Fan Football Helmet

Cornell Football Helmet
Bedford Football Helmet


I have played football my entire life and always been a huge fan of the sport. I always wished I could keep a helmet from one of the schools that I played for, so I decided to model my own. I have played for three different schools, but wanted some fan gear specifically for my public high school and college.

I used this image to model the face mask of the helmet and based the general shape on the images of Cornell and Bedford football helmets above. The joint piece where the decals snap on was based on the original hinge design we used earlier in the class.


I began by creating a sphere that was roughly the size I wanted the main body of the helmet to be. I then created a plane and a sketch of a rectangle and used that to slice off the bottom of the sphere. I then imported that image onto a canvas and created a sketch on the front of the sphere. I extruded the sketch and created a new body and then removed the segments from the sphere body that needed to be taken out using cut extrusions.

I then needed to create the detachable decal side plates. To make it so the plates would be able to attach and detach, I used a ball joint that was based on the original hinge tutorial that we had looked at in class. I added pads to the inside of the helmet and attached a sphere on a post. I then created another sphere that is 1mm bigger and does not fully enclose. I used a sketch to create the profile of the hinge, the two spheres and post, and then used the revolve command. Once the hinge was created, it was just a matter of slicing off the plates from the main body and correctly lining up the post and catch parts between the pad and plate.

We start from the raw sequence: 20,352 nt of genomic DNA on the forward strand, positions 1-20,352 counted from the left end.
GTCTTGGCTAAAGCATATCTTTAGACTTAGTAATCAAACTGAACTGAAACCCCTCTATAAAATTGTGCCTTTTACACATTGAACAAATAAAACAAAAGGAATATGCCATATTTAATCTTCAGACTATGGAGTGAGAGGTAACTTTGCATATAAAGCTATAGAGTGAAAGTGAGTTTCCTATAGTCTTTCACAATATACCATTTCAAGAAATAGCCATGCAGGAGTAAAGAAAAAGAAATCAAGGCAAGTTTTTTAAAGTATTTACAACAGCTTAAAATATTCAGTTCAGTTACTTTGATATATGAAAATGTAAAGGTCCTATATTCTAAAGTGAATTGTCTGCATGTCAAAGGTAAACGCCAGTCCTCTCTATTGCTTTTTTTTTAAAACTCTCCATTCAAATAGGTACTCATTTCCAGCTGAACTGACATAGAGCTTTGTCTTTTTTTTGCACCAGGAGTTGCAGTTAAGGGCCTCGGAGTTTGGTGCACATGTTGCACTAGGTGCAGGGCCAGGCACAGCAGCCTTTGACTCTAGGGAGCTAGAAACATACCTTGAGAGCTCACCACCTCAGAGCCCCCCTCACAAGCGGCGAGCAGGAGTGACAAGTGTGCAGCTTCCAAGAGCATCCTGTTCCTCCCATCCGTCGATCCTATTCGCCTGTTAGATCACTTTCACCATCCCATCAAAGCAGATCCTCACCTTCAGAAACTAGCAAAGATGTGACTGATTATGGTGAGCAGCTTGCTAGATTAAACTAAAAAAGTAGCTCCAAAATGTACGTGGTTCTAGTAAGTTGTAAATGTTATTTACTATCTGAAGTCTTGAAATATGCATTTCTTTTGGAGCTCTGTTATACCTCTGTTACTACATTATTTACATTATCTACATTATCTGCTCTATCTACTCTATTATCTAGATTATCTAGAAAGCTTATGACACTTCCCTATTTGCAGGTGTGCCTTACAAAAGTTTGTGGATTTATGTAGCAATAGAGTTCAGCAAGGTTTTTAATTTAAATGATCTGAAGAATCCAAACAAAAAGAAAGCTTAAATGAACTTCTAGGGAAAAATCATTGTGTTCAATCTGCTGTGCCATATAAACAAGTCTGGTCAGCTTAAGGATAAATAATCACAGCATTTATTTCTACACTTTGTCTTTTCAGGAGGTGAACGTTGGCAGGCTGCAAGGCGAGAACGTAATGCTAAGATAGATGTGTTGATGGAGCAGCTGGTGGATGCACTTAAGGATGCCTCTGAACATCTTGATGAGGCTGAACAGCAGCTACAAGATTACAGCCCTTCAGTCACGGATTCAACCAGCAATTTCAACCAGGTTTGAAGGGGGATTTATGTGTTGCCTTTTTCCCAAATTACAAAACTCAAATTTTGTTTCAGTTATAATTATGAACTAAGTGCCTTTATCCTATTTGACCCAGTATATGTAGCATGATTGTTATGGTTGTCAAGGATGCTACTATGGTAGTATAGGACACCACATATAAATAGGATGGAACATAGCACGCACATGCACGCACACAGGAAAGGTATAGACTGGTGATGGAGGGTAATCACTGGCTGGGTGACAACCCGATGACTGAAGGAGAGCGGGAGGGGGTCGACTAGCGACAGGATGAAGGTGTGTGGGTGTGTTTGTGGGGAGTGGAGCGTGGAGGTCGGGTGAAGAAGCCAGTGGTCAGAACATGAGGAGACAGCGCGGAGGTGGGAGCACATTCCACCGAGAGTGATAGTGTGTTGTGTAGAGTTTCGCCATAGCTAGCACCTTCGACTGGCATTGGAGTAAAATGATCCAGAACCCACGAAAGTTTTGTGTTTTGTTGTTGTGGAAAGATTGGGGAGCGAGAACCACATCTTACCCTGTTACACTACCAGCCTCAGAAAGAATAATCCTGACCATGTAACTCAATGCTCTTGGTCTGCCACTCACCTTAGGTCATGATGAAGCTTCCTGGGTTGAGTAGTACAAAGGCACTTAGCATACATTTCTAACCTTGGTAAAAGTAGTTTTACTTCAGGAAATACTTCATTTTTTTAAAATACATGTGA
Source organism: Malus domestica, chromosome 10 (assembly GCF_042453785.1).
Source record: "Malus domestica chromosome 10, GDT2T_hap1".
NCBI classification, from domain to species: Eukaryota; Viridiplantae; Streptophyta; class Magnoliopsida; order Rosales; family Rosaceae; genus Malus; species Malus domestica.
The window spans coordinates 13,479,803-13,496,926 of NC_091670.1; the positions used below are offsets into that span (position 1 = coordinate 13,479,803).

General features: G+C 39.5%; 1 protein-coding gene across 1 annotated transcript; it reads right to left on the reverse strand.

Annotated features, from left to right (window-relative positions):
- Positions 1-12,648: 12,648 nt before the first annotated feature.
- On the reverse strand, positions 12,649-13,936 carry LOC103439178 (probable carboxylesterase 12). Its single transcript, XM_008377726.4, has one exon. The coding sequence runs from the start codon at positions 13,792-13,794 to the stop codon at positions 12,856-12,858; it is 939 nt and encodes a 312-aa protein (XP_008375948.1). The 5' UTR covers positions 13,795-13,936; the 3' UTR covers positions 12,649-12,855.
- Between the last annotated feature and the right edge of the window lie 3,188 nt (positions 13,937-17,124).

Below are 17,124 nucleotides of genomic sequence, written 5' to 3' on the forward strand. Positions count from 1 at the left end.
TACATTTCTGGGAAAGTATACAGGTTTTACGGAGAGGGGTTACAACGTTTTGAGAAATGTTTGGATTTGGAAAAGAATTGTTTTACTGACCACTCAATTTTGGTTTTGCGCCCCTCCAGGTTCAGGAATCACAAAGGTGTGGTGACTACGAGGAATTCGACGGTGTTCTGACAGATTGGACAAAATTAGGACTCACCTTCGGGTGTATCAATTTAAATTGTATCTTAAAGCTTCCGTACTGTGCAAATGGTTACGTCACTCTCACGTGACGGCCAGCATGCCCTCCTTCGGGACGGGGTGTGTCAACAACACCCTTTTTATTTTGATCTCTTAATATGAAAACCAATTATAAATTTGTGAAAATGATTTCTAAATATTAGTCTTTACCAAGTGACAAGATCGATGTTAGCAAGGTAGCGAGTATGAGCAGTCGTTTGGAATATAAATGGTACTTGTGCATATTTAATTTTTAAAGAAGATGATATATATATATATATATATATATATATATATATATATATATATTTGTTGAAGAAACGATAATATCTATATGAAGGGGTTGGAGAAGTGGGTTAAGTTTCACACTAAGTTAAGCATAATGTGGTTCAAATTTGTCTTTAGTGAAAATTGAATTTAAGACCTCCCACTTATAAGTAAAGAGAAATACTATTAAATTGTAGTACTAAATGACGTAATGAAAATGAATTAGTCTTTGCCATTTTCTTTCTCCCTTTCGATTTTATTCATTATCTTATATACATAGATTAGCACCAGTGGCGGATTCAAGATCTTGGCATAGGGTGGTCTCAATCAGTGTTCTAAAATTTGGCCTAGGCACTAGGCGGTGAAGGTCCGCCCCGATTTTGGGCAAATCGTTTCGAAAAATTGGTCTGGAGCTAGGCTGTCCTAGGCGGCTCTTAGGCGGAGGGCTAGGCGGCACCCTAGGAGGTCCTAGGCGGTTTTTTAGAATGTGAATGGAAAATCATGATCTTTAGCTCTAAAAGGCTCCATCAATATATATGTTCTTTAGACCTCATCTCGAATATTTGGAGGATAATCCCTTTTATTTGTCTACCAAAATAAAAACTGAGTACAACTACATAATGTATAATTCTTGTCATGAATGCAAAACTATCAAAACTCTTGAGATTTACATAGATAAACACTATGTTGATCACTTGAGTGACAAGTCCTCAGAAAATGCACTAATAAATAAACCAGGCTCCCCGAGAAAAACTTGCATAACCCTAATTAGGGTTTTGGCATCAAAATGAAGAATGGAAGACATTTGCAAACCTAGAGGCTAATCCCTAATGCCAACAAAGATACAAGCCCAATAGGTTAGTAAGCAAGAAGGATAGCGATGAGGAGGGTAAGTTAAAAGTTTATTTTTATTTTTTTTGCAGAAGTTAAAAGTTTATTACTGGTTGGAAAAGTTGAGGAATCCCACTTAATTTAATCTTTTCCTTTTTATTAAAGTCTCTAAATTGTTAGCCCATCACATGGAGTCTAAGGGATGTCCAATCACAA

After the base structure of the plates was complete, I just needed to add the decals that I wanted. I made a “C” for Cornell and the number 79, my football number there, for one set of plates. I did a “B” for Bedford and a 64 for the other set.

The body of the helmet printed out fine, but the plates did not on the first try. On the first print, I had the plates so that the decal was facing up and the half-sphere joint connector was on the bottom. The decals looked really good, but the joint connector did not work because the support had filled it in. The half-sphere was far too small to precisely extract the support pieces, so I needed to reprint. The second time, I had the decal on the print bed and the half-sphere was on the top side. Printing this way allowed the connector to work much better, but the decal had quite a bit of support that needed to be cut out so that doesn’t look quite as good.

Functionality first. I was very happy to see my plate connectors working correctly at the end of this process.

Printer Settings:

  • Layer Height: 0.2mm
  • Support turned on
  • No additional adhesion (brim for plates)
  • Time for print: 11 hours for body, 1 hour per pair of plates
  • Type of filament: eSun PLA
  • Filament amount: Roughly 100g (Plates are about 10g, main helmet 80g)
  • Infill: 20%

Thingiverse Link:

Technical Drawing PDF:

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